Experts from a variety of institutes and other sources see positive signs concerning both Germany’s response to the coronavirus crisis and the effect that it will have on the country’s economy.
Online magazine Bloomberg Economics, for instance, concludes that, based on data concerning power usage and street traffic, “the blow to Germany’s economy has been smaller than in France, Italy and Spain and less even than Austria in the earlier weeks of lockdowns.”
Meanwhile, German financial newspaper Handelsblatt cites a study by PricewaterhouseCoopers (PwC) that found a 26 percent decrease from March to April in the number of German CFOs who thought their businesses would be severely affected by the crisis.
The German government is also earning good marks for its handling of the pandemic. PwC Germany Management Board Chairman Ulrich Störk told the newspaper, “Compared with other countries like the US, UK and Japan, action here is taken quickly, consistently and transparently.”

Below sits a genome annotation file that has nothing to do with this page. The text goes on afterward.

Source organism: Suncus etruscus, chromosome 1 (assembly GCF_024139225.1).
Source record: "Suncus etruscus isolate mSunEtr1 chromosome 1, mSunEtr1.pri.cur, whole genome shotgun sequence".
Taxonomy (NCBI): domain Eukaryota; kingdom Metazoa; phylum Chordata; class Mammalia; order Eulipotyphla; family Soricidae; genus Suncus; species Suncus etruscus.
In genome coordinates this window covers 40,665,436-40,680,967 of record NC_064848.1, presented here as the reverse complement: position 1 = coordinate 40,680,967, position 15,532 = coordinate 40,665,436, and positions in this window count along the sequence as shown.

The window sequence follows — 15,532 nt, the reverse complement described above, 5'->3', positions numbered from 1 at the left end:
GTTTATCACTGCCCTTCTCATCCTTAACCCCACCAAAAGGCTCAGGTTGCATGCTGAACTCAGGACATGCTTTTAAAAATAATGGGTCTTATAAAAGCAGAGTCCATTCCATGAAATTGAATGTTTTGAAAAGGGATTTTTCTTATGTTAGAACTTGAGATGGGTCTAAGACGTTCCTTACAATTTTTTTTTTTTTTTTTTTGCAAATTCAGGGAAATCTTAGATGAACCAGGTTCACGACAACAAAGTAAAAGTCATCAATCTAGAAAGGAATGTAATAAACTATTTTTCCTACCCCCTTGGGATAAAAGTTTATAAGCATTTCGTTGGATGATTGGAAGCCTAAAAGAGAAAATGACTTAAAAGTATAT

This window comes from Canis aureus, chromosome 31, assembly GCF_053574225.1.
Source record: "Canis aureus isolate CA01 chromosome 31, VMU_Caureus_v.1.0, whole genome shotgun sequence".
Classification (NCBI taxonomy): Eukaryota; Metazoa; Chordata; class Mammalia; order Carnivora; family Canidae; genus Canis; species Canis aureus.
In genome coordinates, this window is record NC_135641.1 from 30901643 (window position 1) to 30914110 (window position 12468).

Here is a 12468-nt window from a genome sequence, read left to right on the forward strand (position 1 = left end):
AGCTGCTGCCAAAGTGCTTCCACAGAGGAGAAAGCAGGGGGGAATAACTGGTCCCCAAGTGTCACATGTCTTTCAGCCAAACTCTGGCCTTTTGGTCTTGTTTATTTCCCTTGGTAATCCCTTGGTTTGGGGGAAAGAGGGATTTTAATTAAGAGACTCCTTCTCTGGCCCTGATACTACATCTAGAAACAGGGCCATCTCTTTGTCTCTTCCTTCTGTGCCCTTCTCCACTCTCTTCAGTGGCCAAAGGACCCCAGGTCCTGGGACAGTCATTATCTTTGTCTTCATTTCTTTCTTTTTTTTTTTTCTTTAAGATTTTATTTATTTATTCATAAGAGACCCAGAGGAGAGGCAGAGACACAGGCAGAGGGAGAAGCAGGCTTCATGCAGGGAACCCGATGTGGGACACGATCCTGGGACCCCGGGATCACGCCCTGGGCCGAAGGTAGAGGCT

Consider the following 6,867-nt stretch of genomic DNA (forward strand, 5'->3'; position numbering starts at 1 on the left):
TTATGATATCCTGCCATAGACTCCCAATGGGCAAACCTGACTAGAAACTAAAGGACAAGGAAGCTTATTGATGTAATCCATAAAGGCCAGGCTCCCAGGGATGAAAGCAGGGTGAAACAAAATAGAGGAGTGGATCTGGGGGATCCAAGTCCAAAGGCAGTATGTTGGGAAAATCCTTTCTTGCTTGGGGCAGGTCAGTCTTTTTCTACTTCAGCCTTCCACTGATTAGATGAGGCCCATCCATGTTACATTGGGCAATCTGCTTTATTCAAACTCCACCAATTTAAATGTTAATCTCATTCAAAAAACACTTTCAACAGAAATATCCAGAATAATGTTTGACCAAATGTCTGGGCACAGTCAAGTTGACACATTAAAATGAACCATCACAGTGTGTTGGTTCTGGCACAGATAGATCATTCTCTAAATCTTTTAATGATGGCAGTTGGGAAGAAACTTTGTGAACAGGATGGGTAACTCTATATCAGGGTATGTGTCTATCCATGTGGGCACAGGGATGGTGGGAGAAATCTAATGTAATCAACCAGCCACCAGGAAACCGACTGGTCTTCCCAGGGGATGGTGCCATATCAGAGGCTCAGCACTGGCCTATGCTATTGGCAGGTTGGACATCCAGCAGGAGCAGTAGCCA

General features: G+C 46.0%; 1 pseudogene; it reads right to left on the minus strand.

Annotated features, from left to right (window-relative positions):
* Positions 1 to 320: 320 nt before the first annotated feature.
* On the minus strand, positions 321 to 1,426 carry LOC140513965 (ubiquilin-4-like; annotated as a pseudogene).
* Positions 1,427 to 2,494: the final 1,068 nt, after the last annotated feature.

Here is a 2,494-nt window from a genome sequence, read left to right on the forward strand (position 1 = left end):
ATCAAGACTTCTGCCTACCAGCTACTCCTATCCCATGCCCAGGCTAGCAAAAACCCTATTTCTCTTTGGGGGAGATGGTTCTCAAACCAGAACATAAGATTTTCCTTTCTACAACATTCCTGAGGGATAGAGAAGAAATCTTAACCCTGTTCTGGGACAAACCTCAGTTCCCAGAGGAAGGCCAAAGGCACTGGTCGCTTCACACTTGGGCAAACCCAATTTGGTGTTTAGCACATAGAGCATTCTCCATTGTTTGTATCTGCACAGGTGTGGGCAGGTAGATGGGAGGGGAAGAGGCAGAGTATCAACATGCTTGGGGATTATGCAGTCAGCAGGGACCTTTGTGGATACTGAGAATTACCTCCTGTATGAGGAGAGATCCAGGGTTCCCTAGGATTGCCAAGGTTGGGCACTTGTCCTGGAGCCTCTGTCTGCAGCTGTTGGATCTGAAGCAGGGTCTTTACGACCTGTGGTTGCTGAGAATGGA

That assessment is supported by the British think-tank Deep Knowledge Group (DKG). In a study this month, DKG ranked Germany the most secure and stable country in Europe during the coronavirus crisis and second only to Israel among countries throughout the world.
Germany has begun easing some of the restrictions on public and economic life, although authorities caution that the crisis is far from over. The relative effectiveness of the country’s response to challenges of the coronavirus also makes Germany Trade & Invest Managing Director of Investor Consulting Achim Hartig optimistic concerning the future.
“Without doubt, the crisis will impact the growth and output of all economies affected, including Germany’s,” says Hartig. “But we already have to start looking beyond it. Germany’s economic structure is not going to be significantly different after the crisis.”